Doc Warren

Doc Warren

"Doc Warren" Corson III is a counselor and the clinical & executive director of Community Counseling of Central CT Inc. and Pillwillop Therapeutic Farm (

  • Counselor As Person: Clients Who Invade Our Personal Space And Positive Outcomes Emerge

    Jun 27, 2011
    Thoughts of the last two weeks fill my head and I have been fighting two divergent ideas: to share a personal crisis in this blog or simply pretend that nothing had happened. A client unwittingly provided the answer and taught me a valuable lesson in the area of a counselor being a person as well as a professional. I will try to elaborate in the space below.
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  • Reading For Recovery

    Jun 20, 2011
    Sometimes we do something big that makes a deep and lasting impact on those we serve; other times we do something much smaller but that still can have an impact. While we cannot always go big, the small stuff can add up to so much. We have all read of the power of positive thinking, the impact of a smile, kind word or even a welcoming posture and how they can make a difference, but have you ever thought of the potential impact of something more passive, smaller than even a smile but just as easy?
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  • Clinician Heal Thyself: When a Coworker or Volunteer Takes Their Life

    Jun 06, 2011
    As clinicians we do what we can to prepare for the unpreparable; we want to try to be ready for whatever our clients throw at as. We study the literature, consult with other professionals, read case studies and do whatever we can to be ready for the call that means a crisis has occurred. But what happens when the call comes and it is not a crisis from without but from within? Are any of us prepared for a crisis from within our own walls? Are we prepared for an untimely death? Are we prepared for a suicide? Can we ever truly be prepared?
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  • What Color Is Your Parachute? Or, Doc Warren Just Bought The Farm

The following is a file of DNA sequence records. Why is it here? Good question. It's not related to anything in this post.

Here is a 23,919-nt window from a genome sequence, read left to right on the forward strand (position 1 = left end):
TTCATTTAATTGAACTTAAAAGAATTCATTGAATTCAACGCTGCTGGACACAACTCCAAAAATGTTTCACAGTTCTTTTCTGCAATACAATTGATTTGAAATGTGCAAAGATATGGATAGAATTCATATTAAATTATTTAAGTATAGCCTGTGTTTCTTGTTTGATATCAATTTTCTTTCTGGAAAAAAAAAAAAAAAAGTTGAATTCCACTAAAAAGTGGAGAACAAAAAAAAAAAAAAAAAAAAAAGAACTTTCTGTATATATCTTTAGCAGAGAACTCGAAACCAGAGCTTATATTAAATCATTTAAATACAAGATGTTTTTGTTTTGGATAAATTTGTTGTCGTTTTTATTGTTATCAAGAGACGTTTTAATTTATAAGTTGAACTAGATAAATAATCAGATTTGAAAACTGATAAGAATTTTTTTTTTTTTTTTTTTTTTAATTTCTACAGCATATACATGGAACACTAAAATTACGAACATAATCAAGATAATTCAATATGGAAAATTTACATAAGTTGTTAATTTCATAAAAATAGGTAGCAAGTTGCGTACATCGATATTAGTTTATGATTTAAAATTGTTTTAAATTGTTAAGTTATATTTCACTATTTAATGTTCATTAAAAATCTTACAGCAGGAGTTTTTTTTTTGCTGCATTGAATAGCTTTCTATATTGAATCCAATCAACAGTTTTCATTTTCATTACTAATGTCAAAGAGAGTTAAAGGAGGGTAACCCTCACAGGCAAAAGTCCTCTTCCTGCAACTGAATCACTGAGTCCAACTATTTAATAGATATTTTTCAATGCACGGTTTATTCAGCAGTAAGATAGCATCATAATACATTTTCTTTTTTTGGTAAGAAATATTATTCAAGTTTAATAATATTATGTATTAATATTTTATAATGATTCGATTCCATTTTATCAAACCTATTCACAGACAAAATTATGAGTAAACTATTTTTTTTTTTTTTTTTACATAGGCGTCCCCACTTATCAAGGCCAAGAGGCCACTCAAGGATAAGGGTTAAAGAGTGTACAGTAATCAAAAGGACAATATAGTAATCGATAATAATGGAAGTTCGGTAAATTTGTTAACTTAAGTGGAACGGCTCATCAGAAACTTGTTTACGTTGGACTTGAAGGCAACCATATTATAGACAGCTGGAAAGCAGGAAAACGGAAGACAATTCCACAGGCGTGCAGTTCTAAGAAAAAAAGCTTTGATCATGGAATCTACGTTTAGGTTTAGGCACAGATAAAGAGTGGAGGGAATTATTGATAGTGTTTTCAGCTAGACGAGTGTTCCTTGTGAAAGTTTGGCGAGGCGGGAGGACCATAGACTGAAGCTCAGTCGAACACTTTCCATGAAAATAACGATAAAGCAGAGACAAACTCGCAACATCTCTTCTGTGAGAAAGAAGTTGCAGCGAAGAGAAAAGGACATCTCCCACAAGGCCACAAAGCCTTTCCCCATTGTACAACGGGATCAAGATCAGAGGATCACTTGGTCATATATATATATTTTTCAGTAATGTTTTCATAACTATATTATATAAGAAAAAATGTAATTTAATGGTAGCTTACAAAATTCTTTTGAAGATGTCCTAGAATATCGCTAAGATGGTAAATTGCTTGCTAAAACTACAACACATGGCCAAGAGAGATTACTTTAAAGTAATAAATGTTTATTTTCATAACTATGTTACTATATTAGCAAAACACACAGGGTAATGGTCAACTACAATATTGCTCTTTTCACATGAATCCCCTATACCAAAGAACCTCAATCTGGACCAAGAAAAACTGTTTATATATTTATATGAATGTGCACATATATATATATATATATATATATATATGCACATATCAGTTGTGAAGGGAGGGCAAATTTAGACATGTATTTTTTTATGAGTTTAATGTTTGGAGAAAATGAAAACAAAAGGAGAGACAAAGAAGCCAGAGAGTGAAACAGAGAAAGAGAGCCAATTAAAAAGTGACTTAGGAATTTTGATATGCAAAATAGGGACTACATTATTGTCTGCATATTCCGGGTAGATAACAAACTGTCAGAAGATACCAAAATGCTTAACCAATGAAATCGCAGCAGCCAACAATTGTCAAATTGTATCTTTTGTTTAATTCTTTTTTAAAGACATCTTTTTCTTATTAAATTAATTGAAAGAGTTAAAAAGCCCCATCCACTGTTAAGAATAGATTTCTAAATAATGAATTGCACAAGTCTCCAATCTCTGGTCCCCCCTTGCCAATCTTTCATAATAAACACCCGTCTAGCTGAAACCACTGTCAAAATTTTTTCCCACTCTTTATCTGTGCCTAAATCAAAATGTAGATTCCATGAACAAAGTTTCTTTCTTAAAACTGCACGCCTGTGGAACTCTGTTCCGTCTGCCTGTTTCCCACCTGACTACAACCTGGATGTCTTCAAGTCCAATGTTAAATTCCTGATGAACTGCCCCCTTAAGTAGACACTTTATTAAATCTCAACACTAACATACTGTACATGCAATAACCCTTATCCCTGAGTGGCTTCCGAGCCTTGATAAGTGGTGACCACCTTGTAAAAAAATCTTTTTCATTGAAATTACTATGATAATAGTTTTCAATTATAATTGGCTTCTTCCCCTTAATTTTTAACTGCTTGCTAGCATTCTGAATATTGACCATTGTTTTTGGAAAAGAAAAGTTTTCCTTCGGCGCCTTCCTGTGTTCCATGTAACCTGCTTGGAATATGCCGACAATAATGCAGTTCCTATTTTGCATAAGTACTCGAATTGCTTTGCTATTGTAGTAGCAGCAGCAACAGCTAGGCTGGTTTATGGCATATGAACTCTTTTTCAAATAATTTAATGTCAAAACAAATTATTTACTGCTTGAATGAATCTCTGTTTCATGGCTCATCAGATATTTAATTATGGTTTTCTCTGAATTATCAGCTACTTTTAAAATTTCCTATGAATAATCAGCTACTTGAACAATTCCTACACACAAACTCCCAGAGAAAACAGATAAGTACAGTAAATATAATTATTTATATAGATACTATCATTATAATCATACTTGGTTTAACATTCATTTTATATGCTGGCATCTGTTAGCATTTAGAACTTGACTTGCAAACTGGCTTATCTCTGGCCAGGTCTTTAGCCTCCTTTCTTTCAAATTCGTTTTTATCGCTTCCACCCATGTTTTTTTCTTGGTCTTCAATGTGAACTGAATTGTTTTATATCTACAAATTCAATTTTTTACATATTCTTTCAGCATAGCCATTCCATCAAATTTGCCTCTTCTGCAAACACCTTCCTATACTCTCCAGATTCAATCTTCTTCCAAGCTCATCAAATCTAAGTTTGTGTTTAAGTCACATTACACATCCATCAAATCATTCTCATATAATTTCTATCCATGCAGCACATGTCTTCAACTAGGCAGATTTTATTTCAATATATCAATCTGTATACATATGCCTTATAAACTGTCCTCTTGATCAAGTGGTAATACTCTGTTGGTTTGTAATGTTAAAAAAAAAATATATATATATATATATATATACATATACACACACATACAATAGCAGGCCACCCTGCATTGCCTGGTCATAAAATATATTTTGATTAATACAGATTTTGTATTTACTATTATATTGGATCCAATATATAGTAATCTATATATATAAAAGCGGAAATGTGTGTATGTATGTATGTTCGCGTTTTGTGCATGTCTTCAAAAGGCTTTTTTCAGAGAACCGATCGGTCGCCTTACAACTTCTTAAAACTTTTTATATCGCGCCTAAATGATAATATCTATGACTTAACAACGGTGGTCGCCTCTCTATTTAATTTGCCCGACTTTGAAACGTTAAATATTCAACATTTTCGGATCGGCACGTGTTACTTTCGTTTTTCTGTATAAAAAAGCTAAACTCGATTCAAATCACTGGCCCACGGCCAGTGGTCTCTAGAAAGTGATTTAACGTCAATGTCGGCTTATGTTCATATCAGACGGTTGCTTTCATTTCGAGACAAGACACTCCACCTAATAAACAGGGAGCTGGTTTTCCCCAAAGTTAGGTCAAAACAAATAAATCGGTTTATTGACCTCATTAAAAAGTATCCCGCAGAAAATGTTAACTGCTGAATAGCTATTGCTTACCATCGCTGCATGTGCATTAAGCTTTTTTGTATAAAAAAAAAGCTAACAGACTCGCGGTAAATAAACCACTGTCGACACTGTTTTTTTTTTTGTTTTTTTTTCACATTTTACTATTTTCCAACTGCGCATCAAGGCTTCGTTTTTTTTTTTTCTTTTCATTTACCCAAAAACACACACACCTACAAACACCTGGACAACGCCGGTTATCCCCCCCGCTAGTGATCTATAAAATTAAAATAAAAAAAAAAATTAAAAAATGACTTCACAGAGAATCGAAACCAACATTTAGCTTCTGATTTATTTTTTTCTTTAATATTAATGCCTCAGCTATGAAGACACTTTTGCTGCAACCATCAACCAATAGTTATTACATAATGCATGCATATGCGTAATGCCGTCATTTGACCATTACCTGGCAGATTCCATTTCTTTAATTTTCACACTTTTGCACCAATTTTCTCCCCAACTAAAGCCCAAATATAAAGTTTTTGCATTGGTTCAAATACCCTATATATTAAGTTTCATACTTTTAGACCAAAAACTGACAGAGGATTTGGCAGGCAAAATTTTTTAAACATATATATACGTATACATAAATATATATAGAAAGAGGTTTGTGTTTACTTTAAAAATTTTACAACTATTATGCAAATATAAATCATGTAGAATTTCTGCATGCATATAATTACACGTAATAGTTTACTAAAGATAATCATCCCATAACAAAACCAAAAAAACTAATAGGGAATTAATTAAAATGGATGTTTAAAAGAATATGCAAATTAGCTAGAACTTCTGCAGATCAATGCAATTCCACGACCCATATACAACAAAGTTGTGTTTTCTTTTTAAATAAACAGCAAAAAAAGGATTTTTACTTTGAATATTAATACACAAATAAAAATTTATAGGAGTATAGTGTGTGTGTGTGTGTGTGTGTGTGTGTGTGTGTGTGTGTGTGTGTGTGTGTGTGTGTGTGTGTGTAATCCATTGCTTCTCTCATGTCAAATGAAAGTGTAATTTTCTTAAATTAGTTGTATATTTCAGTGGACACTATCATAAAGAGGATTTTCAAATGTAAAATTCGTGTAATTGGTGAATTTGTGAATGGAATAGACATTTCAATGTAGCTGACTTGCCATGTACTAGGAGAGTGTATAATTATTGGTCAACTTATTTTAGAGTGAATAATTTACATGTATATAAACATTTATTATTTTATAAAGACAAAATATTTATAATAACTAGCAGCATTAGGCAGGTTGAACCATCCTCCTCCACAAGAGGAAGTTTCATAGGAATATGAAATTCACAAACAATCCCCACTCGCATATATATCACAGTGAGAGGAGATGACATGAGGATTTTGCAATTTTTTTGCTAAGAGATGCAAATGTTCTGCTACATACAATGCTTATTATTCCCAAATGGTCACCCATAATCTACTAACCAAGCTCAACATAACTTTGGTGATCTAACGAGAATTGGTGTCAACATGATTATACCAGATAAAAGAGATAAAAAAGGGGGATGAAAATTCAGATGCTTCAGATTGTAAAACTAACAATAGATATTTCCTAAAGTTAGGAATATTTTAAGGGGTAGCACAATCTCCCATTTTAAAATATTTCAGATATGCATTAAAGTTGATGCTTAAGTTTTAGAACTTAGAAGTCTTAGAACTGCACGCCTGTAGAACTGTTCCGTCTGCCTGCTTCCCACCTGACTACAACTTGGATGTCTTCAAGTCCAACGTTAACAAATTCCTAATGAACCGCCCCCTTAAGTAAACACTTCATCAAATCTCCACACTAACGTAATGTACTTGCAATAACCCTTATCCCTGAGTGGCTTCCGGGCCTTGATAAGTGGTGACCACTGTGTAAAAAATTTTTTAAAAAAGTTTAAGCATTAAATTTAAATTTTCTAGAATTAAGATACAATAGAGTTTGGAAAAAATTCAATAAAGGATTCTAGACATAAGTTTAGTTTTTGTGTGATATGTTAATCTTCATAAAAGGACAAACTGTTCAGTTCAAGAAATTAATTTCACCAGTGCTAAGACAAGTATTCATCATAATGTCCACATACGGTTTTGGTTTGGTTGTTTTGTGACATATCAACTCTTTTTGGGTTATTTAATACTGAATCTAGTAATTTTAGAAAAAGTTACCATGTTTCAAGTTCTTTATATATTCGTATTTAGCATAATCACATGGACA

Jun 01, 2011
    “What color is your parachute” is perhaps the most read book when it comes to career counseling; one that I believe is used in many career counseling classes and was once a staple in my loaned book bookcase until it failed to be returned. The replacement copy soon joined the first one and I started to just refer people to the book rather than loan it. In the book we learned about the three boxes of life and how most of us are taught to segment our lives into sections, each with a unique focus. We learn as kids that our focus is education, when we become adults we enter the work stage and then if we are lucky enough to make it to retirement we begin the leisure stage. Bolles, who wrote the text and updates it annually proposed the concept of merging the corners of these boxes so that they overlap as much as possible; think of it as a “twofer” or threefer” if you will.
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  • Knowing the Difference Between Enough and Too Much with Our Clients

    May 23, 2011
    I love working with clients about as much as I love teaching and guiding clinicians in training. Long ago I was taught a valuable lesson on knowing when enough is enough or when things are too much for our clients. We are all taught how to read physical and verbal cues in counseling 101 and related classes. We learn the value of subtlety that can be gleaned from the posture, mannerisms, choice of words and related things that our clients do (which is why I am not a fan of phone or internet counseling unless there is an urgent need that prevents in person counseling, but that is for another time).
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